At LRC, you write:" I really don’t see much scope for Austrian economics in high school, let alone before that. I think K-12 should be devoted to reading, writing and ‘rithmetic, and little else. "
Reading, writing and arithmetic are surely important but by junior high students' minds are much more curious than you may think. I can recall reading Murray Rothbard's "What Has Government Done to Our Money?" while I was in 7th grade. I started working my way through Human Action when I was a freshman in High School. Indeed, I remember Gary North giving a lecture in Boston before I was old enough to get a government driver license and getting my father to drive me into the city to the event.
Despite usually working 1 or 2 part-time jobs in addition to school, I found that period was one of the most fruitful for absorbing and retaining what I learned.
This summer a friend asked me to tutor in economics his 2 high school students, a freshman and senior.
I found them both able to absorb material. They were very curious and had plenty of questions.
Certainly, a sharp seventh grader could work his way through the important first 100 pages of Peter and Andrew Schiff's How an Economy Grows and Why It Crashes.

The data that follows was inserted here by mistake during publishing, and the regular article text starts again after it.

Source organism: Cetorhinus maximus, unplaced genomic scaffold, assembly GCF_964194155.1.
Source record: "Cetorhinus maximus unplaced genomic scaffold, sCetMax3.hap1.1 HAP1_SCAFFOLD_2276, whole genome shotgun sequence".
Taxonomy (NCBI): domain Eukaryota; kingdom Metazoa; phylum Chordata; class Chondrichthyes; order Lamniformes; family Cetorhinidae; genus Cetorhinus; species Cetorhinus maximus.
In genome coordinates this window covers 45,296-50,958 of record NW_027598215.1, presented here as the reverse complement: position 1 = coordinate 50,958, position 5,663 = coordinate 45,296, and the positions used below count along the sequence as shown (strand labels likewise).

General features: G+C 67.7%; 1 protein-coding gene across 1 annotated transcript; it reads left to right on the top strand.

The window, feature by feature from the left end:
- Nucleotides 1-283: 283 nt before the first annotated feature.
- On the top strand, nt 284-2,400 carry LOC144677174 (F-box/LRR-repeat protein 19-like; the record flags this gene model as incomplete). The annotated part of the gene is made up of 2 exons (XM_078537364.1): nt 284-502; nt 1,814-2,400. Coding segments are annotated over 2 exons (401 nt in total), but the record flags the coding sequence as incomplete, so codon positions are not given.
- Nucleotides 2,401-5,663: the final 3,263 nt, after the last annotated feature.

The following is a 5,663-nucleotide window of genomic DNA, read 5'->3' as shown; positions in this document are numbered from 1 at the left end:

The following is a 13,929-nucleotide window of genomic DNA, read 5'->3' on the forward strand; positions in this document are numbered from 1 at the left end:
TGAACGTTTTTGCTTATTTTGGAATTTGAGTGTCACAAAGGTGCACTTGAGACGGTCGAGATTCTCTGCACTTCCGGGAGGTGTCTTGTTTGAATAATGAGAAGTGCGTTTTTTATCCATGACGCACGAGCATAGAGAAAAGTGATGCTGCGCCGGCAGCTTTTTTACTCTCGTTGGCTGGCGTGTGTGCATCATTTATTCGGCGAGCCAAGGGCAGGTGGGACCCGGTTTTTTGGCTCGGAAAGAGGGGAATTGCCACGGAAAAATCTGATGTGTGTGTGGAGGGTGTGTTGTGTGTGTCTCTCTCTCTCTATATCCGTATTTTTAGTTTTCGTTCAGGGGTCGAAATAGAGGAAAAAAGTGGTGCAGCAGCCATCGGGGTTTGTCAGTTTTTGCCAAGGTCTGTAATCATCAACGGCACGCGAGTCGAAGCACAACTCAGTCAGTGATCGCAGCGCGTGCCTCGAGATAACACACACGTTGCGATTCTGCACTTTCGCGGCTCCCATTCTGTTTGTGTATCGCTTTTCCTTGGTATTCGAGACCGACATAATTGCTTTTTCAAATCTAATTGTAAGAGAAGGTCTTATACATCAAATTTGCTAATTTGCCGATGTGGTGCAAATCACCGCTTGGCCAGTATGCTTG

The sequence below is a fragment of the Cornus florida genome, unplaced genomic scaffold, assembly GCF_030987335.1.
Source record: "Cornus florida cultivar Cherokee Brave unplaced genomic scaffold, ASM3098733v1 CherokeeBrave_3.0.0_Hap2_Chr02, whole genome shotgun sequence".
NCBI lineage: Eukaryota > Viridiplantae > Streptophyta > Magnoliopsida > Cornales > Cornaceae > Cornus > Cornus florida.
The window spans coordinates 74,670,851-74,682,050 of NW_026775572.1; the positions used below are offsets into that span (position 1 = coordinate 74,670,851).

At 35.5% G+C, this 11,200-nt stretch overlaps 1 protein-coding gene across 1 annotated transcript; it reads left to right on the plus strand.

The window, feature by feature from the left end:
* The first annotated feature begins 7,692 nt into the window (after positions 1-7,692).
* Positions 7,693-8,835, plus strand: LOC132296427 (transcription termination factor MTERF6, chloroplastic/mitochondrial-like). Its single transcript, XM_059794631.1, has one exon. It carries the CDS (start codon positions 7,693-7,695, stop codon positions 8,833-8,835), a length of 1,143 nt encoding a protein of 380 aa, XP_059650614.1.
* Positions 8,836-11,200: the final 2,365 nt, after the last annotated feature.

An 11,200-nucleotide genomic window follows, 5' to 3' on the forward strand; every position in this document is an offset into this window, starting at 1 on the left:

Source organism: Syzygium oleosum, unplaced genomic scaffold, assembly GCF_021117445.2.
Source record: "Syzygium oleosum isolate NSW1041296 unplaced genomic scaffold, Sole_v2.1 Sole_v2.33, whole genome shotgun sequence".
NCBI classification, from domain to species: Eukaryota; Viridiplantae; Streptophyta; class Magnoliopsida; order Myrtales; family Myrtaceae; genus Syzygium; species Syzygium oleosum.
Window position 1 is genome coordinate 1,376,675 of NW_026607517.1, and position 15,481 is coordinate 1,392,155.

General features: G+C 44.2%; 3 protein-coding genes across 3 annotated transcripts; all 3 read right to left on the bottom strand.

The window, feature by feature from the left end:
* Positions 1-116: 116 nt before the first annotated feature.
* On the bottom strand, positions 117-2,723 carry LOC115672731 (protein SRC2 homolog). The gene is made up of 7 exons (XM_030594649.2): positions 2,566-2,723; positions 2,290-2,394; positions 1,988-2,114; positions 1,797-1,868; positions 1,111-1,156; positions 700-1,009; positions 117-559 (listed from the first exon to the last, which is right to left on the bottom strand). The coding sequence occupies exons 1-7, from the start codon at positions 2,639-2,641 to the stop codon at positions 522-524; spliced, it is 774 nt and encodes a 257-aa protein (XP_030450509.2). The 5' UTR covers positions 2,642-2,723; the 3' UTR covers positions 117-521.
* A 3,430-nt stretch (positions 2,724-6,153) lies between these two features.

And a high school senior should certainly read Tom DiLorenzo's The Problem With Socialism before heading off to college.
I also want to add that current high school students, judging from what I saw of the 2 students I tutored, are being inundated with anti-capitalist propaganda in school. They need some counter pro free market perspectives as soon as possible.
Finally, I think a big problem in libertarianism today is youth who roughly grasp the concept of libertarianism but do not do deep reading and think they understand all. We need to be encouraging more reading of Mises, Rothbard, Hayek and Block, not less.
The basics of reading writing and arithmetic are extremely important but I would think by junior high school it is not an onerous task for the sharp, curious student to study beyond the basics, not lightening the study of the basics but in addition to studying them,
I fear I was extrapolating too much from my own high school days. All I did then, to the best of my recollection (it’s been a few years since then), was engage in sports and chase girls. Certainly, I agree with you that high school seniors, if they can read, will be more than equal to masterpieces such as Econ in One Lesson by Hazlitt. But kids in elementary school. Well, I suppose that there will always be a few child prodigies, but, my prudential judgement is that it would be unwise to put much of our limited time and effort into promoting Austrian econ for them.